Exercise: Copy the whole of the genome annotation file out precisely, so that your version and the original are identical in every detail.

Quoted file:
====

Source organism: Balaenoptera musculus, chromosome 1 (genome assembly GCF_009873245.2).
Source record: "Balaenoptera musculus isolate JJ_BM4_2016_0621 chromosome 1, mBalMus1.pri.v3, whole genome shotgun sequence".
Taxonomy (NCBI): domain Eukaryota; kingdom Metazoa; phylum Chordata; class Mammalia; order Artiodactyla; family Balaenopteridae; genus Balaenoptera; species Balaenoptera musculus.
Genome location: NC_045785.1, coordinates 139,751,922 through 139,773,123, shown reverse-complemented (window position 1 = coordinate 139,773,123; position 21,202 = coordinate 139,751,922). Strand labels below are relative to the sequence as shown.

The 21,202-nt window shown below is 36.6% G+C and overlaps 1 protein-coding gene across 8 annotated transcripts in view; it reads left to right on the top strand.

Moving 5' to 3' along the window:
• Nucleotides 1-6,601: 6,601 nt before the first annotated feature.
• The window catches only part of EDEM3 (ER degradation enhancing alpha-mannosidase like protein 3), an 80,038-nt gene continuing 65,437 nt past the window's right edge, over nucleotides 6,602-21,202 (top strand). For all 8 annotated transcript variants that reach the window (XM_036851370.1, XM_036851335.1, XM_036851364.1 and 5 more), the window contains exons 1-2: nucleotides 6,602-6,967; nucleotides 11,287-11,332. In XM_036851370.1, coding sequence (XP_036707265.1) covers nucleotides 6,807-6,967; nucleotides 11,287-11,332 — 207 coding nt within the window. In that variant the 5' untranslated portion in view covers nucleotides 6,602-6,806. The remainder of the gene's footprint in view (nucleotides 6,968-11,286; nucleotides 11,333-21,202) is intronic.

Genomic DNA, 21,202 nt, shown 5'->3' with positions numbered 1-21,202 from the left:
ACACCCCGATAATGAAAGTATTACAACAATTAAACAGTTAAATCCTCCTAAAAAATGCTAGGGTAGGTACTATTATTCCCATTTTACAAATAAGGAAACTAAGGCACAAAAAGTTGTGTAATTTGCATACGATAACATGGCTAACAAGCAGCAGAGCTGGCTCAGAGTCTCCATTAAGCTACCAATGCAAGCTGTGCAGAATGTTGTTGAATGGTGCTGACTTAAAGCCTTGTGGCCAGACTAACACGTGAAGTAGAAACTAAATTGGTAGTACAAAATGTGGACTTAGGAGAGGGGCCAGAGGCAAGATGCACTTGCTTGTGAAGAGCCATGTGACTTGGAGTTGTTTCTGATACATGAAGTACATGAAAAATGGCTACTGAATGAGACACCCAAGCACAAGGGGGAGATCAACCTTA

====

Source organism: Balaenoptera musculus, chromosome 1 (genome assembly GCF_009873245.2).
Source record: "Balaenoptera musculus isolate JJ_BM4_2016_0621 chromosome 1, mBalMus1.pri.v3, whole genome shotgun sequence".
Taxonomy (NCBI): domain Eukaryota; kingdom Metazoa; phylum Chordata; class Mammalia; order Artiodactyla; family Balaenopteridae; genus Balaenoptera; species Balaenoptera musculus.
Genome location: NC_045785.1, coordinates 139,751,922 through 139,773,123, shown reverse-complemented (window position 1 = coordinate 139,773,123; position 21,202 = coordinate 139,751,922). Strand labels below are relative to the sequence as shown.

The 21,202-nt window shown below is 36.6% G+C and overlaps 1 protein-coding gene across 8 annotated transcripts in view; it reads left to right on the top strand.

Moving 5' to 3' along the window:
• Nucleotides 1-6,601: 6,601 nt before the first annotated feature.
• The window catches only part of EDEM3 (ER degradation enhancing alpha-mannosidase like protein 3), an 80,038-nt gene continuing 65,437 nt past the window's right edge, over nucleotides 6,602-21,202 (top strand). For all 8 annotated transcript variants that reach the window (XM_036851370.1, XM_036851335.1, XM_036851364.1 and 5 more), the window contains exons 1-2: nucleotides 6,602-6,967; nucleotides 11,287-11,332. In XM_036851370.1, coding sequence (XP_036707265.1) covers nucleotides 6,807-6,967; nucleotides 11,287-11,332 — 207 coding nt within the window. In that variant the 5' untranslated portion in view covers nucleotides 6,602-6,806. The remainder of the gene's footprint in view (nucleotides 6,968-11,286; nucleotides 11,333-21,202) is intronic.

Genomic DNA, 21,202 nt, shown 5'->3' with positions numbered 1-21,202 from the left:
ACACCCCGATAATGAAAGTATTACAACAATTAAACAGTTAAATCCTCCTAAAAAATGCTAGGGTAGGTACTATTATTCCCATTTTACAAATAAGGAAACTAAGGCACAAAAAGTTGTGTAATTTGCATACGATAACATGGCTAACAAGCAGCAGAGCTGGCTCAGAGTCTCCATTAAGCTACCAATGCAAGCTGTGCAGAATGTTGTTGAATGGTGCTGACTTAAAGCCTTGTGGCCAGACTAACACGTGAAGTAGAAACTAAATTGGTAGTACAAAATGTGGACTTAGGAGAGGGGCCAGAGGCAAGATGCACTTGCTTGTGAAGAGCCATGTGACTTGGAGTTGTTTCTGATACATGAAGTACATGAAAAATGGCTACTGAATGAGACACCCAAGCACAAGGGGGAGATCAACCTTA